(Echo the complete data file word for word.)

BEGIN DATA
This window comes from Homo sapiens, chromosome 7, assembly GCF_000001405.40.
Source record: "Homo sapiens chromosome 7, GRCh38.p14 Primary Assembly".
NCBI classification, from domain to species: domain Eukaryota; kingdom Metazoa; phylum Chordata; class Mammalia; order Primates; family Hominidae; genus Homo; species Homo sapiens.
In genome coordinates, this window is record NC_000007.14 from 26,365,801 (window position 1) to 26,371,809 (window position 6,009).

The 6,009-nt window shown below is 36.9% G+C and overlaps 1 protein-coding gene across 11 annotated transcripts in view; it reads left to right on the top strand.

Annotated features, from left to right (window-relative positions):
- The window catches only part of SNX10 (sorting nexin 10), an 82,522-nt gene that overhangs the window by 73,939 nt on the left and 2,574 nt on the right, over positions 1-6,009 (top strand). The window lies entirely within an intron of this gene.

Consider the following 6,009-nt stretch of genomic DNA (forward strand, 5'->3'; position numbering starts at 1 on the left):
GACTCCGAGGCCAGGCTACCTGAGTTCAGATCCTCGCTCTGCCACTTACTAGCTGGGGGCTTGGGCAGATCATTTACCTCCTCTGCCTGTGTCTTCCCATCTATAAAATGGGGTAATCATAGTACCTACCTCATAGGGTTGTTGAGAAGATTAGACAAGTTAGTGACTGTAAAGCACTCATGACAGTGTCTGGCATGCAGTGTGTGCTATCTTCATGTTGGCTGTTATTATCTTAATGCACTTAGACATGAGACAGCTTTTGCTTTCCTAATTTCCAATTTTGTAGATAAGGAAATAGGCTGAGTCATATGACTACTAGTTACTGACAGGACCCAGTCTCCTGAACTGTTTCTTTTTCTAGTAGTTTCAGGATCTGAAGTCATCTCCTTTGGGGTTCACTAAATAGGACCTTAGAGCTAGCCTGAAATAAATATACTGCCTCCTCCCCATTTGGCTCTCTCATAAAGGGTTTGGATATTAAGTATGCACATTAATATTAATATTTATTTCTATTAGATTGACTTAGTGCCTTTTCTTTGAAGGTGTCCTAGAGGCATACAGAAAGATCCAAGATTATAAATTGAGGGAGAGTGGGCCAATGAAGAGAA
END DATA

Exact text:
This window comes from Homo sapiens, chromosome 7, assembly GCF_000001405.40.
Source record: "Homo sapiens chromosome 7, GRCh38.p14 Primary Assembly".
NCBI classification, from domain to species: domain Eukaryota; kingdom Metazoa; phylum Chordata; class Mammalia; order Primates; family Hominidae; genus Homo; species Homo sapiens.
In genome coordinates, this window is record NC_000007.14 from 26,365,801 (window position 1) to 26,371,809 (window position 6,009).

The 6,009-nt window shown below is 36.9% G+C and overlaps 1 protein-coding gene across 11 annotated transcripts in view; it reads left to right on the top strand.

Annotated features, from left to right (window-relative positions):
- The window catches only part of SNX10 (sorting nexin 10), an 82,522-nt gene that overhangs the window by 73,939 nt on the left and 2,574 nt on the right, over positions 1-6,009 (top strand). The window lies entirely within an intron of this gene.

Consider the following 6,009-nt stretch of genomic DNA (forward strand, 5'->3'; position numbering starts at 1 on the left):
GACTCCGAGGCCAGGCTACCTGAGTTCAGATCCTCGCTCTGCCACTTACTAGCTGGGGGCTTGGGCAGATCATTTACCTCCTCTGCCTGTGTCTTCCCATCTATAAAATGGGGTAATCATAGTACCTACCTCATAGGGTTGTTGAGAAGATTAGACAAGTTAGTGACTGTAAAGCACTCATGACAGTGTCTGGCATGCAGTGTGTGCTATCTTCATGTTGGCTGTTATTATCTTAATGCACTTAGACATGAGACAGCTTTTGCTTTCCTAATTTCCAATTTTGTAGATAAGGAAATAGGCTGAGTCATATGACTACTAGTTACTGACAGGACCCAGTCTCCTGAACTGTTTCTTTTTCTAGTAGTTTCAGGATCTGAAGTCATCTCCTTTGGGGTTCACTAAATAGGACCTTAGAGCTAGCCTGAAATAAATATACTGCCTCCTCCCCATTTGGCTCTCTCATAAAGGGTTTGGATATTAAGTATGCACATTAATATTAATATTTATTTCTATTAGATTGACTTAGTGCCTTTTCTTTGAAGGTGTCCTAGAGGCATACAGAAAGATCCAAGATTATAAATTGAGGGAGAGTGGGCCAATGAAGAGAA